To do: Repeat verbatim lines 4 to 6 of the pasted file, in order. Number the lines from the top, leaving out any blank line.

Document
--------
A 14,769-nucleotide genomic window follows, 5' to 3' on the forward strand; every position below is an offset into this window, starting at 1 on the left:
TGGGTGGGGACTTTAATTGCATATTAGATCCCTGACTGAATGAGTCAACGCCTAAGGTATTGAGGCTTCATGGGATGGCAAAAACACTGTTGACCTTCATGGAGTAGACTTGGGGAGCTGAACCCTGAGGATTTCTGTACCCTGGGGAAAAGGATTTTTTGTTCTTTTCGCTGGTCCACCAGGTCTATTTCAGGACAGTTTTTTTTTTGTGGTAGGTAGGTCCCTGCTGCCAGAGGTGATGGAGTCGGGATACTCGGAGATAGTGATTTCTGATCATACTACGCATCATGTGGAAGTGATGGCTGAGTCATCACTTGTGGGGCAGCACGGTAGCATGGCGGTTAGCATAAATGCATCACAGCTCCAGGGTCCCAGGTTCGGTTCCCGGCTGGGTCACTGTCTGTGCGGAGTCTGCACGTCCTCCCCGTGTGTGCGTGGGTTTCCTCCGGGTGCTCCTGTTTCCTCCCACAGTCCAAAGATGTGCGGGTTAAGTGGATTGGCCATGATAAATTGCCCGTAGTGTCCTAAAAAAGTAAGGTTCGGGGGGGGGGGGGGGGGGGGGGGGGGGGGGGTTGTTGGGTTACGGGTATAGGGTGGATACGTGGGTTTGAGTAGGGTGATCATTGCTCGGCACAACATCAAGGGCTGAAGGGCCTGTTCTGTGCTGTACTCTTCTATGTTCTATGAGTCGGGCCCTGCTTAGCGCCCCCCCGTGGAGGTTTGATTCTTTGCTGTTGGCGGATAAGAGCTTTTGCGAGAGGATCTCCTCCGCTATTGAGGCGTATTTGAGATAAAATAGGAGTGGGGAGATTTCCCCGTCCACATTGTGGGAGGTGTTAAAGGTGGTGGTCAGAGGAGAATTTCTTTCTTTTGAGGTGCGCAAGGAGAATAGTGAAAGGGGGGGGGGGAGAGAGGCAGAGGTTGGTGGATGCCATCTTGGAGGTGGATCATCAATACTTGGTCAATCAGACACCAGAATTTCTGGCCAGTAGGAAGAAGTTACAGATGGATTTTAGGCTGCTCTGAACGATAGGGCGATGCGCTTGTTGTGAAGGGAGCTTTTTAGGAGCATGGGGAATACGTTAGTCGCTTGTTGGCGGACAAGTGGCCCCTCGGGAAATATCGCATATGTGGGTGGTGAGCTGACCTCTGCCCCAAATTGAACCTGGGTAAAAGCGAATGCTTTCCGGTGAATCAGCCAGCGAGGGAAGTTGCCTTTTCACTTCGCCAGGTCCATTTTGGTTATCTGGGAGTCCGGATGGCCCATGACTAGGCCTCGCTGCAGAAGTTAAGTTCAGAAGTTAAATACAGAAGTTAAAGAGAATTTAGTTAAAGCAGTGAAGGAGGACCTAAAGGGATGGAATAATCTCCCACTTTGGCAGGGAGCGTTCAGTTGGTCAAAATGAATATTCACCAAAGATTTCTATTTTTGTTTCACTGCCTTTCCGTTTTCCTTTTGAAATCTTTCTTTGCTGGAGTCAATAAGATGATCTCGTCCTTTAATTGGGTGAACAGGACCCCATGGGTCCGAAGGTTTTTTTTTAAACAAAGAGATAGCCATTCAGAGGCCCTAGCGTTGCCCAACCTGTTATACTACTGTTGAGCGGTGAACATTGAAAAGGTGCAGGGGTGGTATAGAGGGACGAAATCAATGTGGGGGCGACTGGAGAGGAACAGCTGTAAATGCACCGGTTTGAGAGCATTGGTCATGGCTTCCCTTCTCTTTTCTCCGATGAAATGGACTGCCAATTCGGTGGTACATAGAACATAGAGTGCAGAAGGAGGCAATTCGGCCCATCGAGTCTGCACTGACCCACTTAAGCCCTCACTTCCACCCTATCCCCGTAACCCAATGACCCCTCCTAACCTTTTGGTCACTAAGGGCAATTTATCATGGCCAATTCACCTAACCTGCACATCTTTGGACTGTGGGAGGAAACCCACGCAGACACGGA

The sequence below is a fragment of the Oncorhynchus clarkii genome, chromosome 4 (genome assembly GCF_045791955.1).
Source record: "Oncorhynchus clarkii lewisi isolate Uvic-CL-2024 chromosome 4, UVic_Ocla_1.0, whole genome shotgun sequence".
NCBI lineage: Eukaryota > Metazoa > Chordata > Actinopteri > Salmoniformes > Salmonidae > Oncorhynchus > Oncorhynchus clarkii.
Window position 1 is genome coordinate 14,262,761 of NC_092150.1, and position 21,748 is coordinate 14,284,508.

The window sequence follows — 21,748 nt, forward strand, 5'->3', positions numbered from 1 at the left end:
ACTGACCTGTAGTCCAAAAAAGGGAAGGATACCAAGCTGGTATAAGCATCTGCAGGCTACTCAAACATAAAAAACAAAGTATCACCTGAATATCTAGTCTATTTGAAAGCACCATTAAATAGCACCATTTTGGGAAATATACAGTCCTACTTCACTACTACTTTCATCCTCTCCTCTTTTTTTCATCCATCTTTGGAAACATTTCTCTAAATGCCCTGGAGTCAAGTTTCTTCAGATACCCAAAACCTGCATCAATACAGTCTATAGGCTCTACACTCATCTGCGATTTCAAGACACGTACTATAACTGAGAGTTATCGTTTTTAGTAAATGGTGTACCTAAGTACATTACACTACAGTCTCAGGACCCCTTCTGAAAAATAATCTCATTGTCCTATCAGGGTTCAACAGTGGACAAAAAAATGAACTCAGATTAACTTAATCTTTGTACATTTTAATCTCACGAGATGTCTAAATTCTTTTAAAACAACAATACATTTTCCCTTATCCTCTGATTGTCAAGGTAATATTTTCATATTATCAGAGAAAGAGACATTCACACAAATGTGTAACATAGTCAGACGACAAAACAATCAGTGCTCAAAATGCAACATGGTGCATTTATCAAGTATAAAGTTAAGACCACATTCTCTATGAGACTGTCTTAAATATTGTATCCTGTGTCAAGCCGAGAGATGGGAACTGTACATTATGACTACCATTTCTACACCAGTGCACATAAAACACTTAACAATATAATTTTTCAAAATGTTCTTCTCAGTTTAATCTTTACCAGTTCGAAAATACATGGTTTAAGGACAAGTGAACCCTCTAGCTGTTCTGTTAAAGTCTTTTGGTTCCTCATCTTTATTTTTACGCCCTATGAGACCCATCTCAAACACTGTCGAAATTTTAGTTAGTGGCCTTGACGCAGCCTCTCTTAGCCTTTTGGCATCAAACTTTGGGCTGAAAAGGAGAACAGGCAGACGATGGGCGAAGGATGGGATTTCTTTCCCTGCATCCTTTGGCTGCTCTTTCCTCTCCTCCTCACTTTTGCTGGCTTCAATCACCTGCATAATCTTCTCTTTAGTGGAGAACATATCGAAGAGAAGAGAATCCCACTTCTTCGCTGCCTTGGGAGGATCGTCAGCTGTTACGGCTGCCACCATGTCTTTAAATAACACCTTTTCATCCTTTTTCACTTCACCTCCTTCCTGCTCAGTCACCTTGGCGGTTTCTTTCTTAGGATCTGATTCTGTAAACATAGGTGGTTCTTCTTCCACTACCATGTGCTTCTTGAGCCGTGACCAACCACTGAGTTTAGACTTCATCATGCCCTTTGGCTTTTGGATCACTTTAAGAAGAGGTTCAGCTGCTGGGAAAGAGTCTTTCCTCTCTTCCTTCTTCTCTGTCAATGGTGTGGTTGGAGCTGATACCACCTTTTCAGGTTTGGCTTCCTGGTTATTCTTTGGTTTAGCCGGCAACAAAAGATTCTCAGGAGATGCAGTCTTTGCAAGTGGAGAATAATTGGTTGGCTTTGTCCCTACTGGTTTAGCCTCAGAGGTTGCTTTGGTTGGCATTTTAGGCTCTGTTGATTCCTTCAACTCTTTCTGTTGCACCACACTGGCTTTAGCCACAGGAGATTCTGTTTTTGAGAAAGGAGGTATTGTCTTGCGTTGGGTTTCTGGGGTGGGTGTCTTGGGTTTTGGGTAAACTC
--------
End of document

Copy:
Source record: "Oncorhynchus clarkii lewisi isolate Uvic-CL-2024 chromosome 4, UVic_Ocla_1.0, whole genome shotgun sequence".
NCBI lineage: Eukaryota > Metazoa > Chordata > Actinopteri > Salmoniformes > Salmonidae > Oncorhynchus > Oncorhynchus clarkii.
Window position 1 is genome coordinate 14,262,761 of NC_092150.1, and position 21,748 is coordinate 14,284,508.